State pays mortgage bill on 17,500 homes
Households in crisis receiving average of €280 a month
More than 17,500 families in danger of losing their homes are having their mortgage interest paid by the State, disturbing new figures obtained by the Sunday Independent have revealed.
The bill for the Mortgage Interest Supplement scheme will reach €64m this year, with householders in crisis receiving an average of €280 a month so they can hold on to their homes.
However, some householders who took out loans with sub-prime lenders at sky-high interest rates are receiving up to €1,000 a month, the Sunday Independent has learned.
The figures follow confirmation that soaring mortgage repayments rates have driven the cost of living up for the first time in nearly two years.
Mortgage interest repayments jumped by 10 per cent last month and are up 24 per cent in the last 12 months due to rate hikes by mortgage providers, figures from the Central Statistics Office show.
Tracker mortgages are immune from these increases because they are linked to static European base rates.
But that means that variable-rate customers are bearing the brunt as financial institutions battle to repair their balance sheets.
There are 237,000 people on variable-rate and all major lenders, including AIB, Bank of Ireland, EBS and Irish Nationwide have pushed interest rates up in the last few months.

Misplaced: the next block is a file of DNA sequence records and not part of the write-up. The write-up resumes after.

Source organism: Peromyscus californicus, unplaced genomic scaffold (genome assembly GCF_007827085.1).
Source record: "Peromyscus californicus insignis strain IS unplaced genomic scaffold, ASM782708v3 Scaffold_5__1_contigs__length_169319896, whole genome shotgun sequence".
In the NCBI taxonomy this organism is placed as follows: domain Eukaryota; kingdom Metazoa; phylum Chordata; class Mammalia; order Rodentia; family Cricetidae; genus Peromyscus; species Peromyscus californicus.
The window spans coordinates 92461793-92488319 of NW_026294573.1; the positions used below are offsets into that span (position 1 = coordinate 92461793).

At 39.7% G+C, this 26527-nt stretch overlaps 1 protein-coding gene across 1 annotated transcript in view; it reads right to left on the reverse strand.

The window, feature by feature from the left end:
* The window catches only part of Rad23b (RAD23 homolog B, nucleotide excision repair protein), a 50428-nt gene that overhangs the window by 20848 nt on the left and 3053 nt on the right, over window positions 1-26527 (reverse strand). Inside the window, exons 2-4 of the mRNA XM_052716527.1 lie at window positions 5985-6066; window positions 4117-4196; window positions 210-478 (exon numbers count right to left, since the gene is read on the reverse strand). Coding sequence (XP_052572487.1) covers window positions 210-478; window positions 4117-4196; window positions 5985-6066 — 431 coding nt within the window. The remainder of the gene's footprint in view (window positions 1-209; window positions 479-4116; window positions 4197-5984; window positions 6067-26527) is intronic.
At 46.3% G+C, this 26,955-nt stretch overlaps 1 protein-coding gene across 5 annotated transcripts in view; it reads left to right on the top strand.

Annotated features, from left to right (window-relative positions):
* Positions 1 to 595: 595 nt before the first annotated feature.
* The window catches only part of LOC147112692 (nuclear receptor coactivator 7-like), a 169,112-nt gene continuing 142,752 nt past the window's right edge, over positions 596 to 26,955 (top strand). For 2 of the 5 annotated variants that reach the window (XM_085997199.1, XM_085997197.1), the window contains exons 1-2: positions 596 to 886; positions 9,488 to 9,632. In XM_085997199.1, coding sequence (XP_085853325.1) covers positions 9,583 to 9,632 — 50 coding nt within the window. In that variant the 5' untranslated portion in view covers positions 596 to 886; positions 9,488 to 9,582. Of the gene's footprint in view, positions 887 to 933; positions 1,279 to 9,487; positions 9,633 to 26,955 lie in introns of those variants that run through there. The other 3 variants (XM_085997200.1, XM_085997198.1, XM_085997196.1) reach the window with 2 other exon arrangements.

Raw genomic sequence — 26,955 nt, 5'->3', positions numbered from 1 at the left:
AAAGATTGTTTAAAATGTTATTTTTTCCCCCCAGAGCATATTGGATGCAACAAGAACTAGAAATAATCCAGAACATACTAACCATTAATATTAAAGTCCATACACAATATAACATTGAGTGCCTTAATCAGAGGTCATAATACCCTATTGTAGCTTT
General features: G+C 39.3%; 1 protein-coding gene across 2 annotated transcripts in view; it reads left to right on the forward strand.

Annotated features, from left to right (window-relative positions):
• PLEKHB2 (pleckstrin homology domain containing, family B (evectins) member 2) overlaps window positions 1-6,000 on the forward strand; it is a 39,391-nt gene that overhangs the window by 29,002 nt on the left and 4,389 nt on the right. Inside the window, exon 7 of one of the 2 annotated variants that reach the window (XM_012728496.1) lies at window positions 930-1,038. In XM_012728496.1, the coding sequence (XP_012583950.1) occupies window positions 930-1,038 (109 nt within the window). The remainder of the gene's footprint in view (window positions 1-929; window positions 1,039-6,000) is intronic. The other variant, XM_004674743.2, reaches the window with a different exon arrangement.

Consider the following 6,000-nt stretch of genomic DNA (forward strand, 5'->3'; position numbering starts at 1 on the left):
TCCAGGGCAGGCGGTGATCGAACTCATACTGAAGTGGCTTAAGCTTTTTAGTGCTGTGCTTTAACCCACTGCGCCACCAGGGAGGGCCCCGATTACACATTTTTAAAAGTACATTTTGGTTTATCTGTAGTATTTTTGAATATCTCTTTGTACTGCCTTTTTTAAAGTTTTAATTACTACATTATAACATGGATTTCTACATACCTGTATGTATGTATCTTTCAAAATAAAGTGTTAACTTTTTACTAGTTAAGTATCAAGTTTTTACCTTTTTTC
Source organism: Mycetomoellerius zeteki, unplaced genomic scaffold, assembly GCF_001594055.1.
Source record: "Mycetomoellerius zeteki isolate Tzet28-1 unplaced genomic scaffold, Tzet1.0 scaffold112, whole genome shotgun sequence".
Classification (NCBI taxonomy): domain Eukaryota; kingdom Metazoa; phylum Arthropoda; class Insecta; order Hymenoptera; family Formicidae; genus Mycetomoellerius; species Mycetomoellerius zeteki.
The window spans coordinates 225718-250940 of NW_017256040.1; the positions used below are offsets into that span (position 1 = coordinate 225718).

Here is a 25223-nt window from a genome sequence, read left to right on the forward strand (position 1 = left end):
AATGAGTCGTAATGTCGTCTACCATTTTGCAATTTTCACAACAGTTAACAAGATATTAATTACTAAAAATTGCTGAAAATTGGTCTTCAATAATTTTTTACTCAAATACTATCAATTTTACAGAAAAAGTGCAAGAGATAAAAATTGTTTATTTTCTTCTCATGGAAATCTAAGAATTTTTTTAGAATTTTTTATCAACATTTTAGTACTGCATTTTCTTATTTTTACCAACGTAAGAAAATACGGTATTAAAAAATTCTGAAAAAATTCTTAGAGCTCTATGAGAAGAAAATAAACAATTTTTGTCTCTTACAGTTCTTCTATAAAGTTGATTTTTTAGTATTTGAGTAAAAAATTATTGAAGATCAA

Permanent TSB have put their rates up the most, with three hikes in 12 months pushing up repayments by €200 a month on a €300,000 mortgage. It means more people are turning to welfare to help to pay their mortgage interest rates.
The purpose of the Government's Mortgage Interest Supplement scheme is to provide short-term income support to people who are unable to meet their mortgage interest repayments for their sole place of residence.
The scheme is administered by the Community Welfare Division of the Health Service Executive (HSE) on behalf of the Department of Social Protection, and applicants and community welfare officers decide if the amount of interest payable is reasonable.
"This 'reasonableness test' depends on the location of the residence; the size and age of the mortgage; the size of the residence in relation to the family circumstances of the individual; the socio-economic status of the individual; and the likelihood that the person will find employment in the short to medium term. Where an application is considered reasonable, mortgage interest supplement will be granted," a spokeswoman for the Department of Social Protection told the Sunday Independent.
The spokeswoman added that not all applications were successful, but where payments were made it was for a maximum of 12 months.
"The Community Welfare Officer after reviewing the circumstances may decide not to award mortgage interest supplement.
"This can be for many reasons; for example, the size of property may be too large for the family circumstances of the individual, the amount of arrears outstanding on the mortgage may be too great or the person may not have any prospects of meeting the mortgage payments."
The Mortgage Interest Supplement scheme is under review as part of the Mortgage Arrears and Personal Indebtedness Review Group.
It comes as more and more families across the country are struggling to meet their monthly mortgage payments.
Every 0.5 per cent increase in interest rates means that householders have to find an extra €88 a month on a €300,000 mortgage.
Out of almost 790,000 mortgage holders in Ireland, 36,438 were more than 90 days in arrears at the end of June.
Figures from the Central Bank and Financial Regulator show that out of the 36,438 borrowers in trouble, 24,797 were more than 180 days in arrears.